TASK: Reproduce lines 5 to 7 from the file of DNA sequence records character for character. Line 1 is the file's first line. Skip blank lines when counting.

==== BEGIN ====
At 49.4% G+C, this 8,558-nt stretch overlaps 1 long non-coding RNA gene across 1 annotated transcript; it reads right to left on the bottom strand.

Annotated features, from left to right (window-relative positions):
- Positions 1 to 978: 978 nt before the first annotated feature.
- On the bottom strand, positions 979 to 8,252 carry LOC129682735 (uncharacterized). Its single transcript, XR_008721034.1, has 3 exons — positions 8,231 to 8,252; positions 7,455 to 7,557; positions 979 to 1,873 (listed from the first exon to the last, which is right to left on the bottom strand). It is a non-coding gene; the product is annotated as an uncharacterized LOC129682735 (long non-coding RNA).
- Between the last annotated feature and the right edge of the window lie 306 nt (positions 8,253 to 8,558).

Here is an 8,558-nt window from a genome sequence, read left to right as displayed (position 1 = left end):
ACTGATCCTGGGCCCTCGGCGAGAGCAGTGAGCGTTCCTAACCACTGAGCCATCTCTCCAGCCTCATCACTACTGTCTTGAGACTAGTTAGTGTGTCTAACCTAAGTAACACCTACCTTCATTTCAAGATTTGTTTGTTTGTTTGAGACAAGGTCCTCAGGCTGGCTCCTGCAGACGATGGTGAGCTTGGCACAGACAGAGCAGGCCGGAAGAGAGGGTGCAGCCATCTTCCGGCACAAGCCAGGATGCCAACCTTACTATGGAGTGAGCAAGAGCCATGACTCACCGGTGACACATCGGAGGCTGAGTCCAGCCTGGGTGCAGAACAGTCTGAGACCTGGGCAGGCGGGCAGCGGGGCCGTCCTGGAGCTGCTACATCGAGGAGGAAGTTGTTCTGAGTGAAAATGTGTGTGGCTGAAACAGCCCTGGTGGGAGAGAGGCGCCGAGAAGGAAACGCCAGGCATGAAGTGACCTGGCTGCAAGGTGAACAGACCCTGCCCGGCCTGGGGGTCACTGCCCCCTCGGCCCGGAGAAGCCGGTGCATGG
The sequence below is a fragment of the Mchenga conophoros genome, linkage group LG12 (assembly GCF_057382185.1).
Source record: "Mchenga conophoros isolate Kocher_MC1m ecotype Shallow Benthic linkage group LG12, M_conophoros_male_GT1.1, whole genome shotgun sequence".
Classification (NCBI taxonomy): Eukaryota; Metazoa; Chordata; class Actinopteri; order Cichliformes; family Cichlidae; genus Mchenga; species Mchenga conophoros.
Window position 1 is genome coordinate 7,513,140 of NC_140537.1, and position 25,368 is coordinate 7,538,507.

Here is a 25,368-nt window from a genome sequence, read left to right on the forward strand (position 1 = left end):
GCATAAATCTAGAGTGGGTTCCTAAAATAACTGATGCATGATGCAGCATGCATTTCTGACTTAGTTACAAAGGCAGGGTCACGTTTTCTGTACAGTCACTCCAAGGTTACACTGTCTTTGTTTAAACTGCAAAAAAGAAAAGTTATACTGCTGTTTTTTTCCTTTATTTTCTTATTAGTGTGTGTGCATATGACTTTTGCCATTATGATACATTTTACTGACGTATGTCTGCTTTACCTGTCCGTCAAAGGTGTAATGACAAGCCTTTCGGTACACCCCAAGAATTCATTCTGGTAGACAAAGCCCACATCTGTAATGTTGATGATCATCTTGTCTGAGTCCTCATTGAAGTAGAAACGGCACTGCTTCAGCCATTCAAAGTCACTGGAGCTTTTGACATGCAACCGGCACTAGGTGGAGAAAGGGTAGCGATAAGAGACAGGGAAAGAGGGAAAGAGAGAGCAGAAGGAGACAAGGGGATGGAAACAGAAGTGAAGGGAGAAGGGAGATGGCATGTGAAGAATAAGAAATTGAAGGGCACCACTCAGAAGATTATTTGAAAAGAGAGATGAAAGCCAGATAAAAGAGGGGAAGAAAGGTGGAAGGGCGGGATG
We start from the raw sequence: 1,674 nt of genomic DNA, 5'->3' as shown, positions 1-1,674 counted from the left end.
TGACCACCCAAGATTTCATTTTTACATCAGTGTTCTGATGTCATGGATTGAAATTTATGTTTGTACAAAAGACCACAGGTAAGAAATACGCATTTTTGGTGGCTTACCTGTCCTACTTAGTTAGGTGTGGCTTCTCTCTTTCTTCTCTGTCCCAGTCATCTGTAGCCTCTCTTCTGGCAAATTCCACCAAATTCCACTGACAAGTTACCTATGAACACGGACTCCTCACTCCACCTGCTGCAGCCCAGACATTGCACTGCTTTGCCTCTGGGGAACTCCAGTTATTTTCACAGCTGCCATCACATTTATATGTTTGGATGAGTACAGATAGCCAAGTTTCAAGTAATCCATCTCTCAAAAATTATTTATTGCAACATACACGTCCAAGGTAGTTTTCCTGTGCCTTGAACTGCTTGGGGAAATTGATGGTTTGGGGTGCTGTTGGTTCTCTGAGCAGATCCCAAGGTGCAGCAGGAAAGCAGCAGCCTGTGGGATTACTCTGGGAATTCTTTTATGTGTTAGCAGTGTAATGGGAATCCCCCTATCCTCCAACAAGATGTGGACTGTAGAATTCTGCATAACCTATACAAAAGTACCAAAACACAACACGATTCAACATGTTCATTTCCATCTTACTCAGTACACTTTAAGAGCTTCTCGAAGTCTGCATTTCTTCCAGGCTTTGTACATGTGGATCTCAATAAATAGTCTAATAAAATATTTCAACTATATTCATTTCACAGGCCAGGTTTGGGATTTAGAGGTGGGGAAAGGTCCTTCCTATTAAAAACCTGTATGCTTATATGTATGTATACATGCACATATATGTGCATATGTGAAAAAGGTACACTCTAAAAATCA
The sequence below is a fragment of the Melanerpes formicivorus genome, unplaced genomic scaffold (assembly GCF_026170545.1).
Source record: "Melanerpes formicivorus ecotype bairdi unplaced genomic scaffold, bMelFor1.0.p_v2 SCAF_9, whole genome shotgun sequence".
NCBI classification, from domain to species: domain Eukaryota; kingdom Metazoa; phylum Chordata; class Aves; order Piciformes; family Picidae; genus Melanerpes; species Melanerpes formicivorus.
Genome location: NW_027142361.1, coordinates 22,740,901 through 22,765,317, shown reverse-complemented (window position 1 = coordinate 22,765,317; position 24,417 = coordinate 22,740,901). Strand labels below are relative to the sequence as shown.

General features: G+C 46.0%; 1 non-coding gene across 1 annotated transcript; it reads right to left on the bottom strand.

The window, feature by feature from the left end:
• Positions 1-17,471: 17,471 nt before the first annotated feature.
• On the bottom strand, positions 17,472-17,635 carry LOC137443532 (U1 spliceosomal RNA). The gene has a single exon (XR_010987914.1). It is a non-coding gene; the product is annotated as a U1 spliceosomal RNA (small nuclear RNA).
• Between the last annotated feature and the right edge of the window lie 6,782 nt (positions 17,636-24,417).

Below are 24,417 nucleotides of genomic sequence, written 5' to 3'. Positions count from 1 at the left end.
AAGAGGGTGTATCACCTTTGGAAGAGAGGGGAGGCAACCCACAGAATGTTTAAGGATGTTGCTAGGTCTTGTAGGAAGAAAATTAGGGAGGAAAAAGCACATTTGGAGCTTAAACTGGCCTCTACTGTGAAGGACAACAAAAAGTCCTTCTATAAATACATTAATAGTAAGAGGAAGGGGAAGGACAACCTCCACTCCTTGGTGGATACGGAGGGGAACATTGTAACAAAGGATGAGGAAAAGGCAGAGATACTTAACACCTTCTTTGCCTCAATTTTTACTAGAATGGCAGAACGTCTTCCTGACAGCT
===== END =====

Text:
- Between the last annotated feature and the right edge of the window lie 306 nt (positions 8,253 to 8,558).

Here is an 8,558-nt window from a genome sequence, read left to right as displayed (position 1 = left end):
ACTGATCCTGGGCCCTCGGCGAGAGCAGTGAGCGTTCCTAACCACTGAGCCATCTCTCCAGCCTCATCACTACTGTCTTGAGACTAGTTAGTGTGTCTAACCTAAGTAACACCTACCTTCATTTCAAGATTTGTTTGTTTGTTTGAGACAAGGTCCTCAGGCTGGCTCCTGCAGACGATGGTGAGCTTGGCACAGACAGAGCAGGCCGGAAGAGAGGGTGCAGCCATCTTCCGGCACAAGCCAGGATGCCAACCTTACTATGGAGTGAGCAAGAGCCATGACTCACCGGTGACACATCGGAGGCTGAGTCCAGCCTGGGTGCAGAACAGTCTGAGACCTGGGCAGGCGGGCAGCGGGGCCGTCCTGGAGCTGCTACATCGAGGAGGAAGTTGTTCTGAGTGAAAATGTGTGTGGCTGAAACAGCCCTGGTGGGAGAGAGGCGCCGAGAAGGAAACGCCAGGCATGAAGTGACCTGGCTGCAAGGTGAACAGACCCTGCCCGGCCTGGGGGTCACTGCCCCCTCGGCCCGGAGAAGCCGGTGCATGG